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Air Force Pilot Survives 15,000 Foot Fall Without The Help Of A Parachute

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I, like many people, am terrified of heights. That's why, while reading about the ordeal that Cliff Judkins went through as a U.S. Air Force pilot on a routine trans-pacific flight makes me so wildly uncomfortable.

The Timetablist

Judkins was flying his F-8 Crusader, 20,000 feet above the Pacific Ocean. He had just hooked his plane up to C-130 Tanker in order to do a mid-air refuel.

During the initial stages of refueling, everything remained normal and all of his gauges told him that this would be a quick and painless procedure. Judkins noticed that his throttle lever was sticking slightly, which was slightly unusual, and as he tried to adjust for the issue there was a bang followed by a mid-air explosion. This started a chain reaction of events that would seem far-fetched in a book or on television.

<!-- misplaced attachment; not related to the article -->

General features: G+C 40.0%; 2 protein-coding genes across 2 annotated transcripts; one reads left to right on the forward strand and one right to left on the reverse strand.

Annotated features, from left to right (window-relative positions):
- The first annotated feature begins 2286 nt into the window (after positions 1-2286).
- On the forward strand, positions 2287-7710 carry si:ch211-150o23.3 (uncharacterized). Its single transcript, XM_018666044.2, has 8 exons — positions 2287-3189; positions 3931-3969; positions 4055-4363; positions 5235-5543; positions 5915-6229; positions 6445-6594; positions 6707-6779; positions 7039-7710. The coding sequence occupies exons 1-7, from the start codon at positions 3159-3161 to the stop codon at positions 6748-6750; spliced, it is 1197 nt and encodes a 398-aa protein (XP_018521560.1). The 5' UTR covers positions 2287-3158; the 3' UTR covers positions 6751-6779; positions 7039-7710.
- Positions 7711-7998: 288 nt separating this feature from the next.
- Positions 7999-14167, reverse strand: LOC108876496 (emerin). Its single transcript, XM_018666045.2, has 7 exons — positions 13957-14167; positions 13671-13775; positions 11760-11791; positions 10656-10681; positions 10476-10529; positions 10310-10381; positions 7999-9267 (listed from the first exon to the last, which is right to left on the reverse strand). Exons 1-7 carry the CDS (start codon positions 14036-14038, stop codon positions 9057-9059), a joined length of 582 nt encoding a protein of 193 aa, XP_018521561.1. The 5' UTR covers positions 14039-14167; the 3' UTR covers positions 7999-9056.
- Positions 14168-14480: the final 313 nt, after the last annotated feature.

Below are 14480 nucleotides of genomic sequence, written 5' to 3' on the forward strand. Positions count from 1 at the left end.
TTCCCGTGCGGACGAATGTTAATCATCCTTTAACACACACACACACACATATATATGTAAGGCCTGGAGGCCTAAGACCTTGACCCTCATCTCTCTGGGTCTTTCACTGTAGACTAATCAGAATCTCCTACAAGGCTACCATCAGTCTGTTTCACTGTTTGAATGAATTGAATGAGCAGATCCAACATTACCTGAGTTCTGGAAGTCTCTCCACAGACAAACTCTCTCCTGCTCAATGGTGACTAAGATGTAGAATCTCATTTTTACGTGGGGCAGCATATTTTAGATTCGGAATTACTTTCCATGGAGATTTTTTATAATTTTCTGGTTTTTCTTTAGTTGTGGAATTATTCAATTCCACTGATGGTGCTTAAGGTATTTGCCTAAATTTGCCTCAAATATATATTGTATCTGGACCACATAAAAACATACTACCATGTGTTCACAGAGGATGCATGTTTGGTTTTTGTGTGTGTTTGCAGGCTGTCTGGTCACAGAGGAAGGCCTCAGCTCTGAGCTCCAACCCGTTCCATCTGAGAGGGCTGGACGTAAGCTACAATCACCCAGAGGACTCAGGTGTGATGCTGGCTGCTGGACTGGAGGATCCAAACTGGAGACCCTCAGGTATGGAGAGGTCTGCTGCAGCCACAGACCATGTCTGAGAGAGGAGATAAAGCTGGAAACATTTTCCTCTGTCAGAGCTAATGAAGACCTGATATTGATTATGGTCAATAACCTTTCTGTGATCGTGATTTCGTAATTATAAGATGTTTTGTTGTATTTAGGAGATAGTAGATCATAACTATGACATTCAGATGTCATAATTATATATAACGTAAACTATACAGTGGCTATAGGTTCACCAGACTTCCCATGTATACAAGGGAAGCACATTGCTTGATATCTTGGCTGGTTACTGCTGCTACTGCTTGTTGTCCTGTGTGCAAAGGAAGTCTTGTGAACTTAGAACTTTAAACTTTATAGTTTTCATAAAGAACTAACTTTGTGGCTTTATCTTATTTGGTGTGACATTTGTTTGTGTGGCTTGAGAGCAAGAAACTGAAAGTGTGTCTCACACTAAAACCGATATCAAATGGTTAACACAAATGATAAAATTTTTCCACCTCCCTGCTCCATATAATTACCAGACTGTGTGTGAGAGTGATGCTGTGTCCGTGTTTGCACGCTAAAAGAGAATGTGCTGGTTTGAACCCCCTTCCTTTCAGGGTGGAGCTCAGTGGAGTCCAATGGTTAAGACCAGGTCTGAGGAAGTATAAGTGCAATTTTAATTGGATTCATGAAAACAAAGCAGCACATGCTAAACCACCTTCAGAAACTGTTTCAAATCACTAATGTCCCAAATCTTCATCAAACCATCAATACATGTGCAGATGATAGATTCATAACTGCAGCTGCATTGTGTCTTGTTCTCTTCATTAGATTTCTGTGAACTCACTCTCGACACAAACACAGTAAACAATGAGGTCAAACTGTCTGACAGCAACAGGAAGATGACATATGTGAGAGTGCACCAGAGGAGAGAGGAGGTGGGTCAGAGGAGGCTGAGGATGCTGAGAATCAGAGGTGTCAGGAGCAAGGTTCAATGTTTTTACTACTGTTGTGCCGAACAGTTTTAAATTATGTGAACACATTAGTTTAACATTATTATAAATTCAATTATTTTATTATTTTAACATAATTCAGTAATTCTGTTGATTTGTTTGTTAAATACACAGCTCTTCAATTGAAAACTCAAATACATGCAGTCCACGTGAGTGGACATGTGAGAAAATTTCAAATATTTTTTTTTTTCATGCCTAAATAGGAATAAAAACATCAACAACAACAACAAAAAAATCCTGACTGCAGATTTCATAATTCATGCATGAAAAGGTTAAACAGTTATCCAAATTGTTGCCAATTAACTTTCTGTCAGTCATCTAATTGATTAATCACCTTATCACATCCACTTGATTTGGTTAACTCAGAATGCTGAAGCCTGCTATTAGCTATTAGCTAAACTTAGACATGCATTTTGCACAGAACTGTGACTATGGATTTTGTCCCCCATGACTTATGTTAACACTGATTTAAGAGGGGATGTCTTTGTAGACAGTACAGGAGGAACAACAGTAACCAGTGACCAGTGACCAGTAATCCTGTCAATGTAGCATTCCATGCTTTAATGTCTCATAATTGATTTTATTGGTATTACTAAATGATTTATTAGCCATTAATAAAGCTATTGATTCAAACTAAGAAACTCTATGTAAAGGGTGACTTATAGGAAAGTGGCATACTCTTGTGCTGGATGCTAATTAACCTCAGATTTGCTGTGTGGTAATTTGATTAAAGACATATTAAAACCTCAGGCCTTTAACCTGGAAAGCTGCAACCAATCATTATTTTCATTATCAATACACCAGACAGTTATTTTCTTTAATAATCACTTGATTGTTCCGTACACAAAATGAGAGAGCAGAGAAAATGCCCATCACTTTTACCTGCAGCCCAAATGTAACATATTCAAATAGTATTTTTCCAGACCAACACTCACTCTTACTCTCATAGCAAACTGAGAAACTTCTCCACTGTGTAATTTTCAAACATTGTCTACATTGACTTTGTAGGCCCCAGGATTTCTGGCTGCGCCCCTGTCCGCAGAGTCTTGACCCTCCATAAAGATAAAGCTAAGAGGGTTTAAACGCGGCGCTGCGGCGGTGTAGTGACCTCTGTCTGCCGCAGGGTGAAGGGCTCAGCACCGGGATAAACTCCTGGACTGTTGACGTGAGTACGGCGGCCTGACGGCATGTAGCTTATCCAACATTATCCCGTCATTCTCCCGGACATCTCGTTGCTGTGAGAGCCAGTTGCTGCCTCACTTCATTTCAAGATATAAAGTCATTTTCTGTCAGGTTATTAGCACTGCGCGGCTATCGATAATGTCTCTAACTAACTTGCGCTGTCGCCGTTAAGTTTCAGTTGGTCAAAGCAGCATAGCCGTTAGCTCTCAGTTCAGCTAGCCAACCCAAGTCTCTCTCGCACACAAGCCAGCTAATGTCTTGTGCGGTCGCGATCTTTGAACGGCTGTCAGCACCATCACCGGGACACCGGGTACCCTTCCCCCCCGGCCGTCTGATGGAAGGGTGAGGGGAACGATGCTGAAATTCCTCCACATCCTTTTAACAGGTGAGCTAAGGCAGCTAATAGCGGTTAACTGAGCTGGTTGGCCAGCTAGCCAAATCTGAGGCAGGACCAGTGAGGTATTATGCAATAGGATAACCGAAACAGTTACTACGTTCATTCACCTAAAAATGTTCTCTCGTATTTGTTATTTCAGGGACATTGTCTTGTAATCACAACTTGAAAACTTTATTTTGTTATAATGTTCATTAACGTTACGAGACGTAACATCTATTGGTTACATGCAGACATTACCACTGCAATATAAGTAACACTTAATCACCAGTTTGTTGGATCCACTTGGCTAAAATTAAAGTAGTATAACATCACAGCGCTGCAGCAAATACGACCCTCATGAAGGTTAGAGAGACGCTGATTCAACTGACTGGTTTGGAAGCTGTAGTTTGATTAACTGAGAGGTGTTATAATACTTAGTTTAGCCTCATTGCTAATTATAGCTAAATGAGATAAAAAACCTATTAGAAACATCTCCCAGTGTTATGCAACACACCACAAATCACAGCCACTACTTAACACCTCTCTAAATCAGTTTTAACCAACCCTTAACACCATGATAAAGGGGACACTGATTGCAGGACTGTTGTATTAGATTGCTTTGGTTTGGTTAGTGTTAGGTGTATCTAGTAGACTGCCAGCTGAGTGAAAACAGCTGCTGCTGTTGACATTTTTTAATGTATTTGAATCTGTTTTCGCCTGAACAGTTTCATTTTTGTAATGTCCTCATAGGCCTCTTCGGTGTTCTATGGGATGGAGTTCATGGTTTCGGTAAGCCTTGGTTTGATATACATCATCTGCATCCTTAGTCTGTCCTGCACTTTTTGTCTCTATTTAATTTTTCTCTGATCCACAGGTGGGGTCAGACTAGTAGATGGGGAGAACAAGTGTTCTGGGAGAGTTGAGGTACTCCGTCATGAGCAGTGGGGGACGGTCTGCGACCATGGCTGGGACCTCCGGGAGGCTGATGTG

Judkins had "flamed out" meaning his plane suffered a catastrophic malfunction followed by a mid-air fire/explosion. His training immediately kicked in and he started going through the procedures for such a situation. His radio was out so he couldn't inform anyone of what was going on, and that was a serious problem, because when he attempted to release the canopy hatch to eject, nothing happened.

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